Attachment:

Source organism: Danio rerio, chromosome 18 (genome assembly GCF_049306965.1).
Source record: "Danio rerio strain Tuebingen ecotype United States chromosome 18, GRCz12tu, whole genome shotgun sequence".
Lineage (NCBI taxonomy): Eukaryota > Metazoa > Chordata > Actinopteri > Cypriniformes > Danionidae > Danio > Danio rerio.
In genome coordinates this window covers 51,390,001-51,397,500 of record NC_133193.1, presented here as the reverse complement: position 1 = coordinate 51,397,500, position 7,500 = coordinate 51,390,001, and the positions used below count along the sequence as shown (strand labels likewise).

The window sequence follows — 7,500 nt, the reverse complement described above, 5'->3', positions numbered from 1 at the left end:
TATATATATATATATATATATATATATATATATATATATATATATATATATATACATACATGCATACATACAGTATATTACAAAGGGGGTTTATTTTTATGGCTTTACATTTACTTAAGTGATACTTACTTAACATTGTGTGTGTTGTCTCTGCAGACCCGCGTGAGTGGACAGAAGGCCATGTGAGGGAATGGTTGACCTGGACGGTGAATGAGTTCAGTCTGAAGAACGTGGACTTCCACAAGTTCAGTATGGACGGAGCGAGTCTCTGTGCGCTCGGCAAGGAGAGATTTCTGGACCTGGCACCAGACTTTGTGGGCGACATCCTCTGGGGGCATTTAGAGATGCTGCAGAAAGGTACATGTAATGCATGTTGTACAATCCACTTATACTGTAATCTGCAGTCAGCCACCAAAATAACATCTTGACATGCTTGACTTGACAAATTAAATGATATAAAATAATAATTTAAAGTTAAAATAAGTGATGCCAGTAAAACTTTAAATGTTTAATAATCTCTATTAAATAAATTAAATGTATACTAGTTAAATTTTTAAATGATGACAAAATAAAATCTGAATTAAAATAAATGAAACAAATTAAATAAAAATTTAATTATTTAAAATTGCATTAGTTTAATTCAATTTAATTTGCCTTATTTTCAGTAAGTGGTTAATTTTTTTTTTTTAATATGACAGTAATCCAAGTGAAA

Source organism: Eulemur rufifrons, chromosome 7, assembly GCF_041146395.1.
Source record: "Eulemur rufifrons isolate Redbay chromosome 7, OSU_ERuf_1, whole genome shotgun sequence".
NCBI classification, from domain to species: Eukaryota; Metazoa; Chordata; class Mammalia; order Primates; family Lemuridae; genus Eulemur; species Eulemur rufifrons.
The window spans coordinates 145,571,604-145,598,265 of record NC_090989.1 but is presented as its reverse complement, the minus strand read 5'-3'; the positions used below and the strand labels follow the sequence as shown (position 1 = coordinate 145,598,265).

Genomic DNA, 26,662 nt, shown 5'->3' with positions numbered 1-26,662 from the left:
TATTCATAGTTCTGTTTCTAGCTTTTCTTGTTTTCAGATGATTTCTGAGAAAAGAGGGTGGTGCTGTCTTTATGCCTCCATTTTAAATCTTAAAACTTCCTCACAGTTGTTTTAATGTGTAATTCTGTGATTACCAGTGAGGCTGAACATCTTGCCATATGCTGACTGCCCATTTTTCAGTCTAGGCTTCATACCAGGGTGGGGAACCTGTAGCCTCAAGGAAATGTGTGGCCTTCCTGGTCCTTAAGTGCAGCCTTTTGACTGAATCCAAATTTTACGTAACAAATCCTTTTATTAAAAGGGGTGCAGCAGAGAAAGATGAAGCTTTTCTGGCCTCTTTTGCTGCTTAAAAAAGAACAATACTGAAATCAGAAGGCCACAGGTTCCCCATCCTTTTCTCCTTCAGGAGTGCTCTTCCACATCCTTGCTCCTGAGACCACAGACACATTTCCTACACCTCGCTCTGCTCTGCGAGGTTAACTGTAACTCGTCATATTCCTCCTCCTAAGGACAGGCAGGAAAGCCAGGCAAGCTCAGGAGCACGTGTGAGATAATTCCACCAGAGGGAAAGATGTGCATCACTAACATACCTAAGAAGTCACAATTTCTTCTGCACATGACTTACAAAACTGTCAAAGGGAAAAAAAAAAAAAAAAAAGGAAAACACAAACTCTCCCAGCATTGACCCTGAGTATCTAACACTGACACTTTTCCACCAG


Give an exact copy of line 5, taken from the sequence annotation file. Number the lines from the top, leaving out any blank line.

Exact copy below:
The window sequence follows — 7,500 nt, the reverse complement described above, 5'->3', positions numbered from 1 at the left end: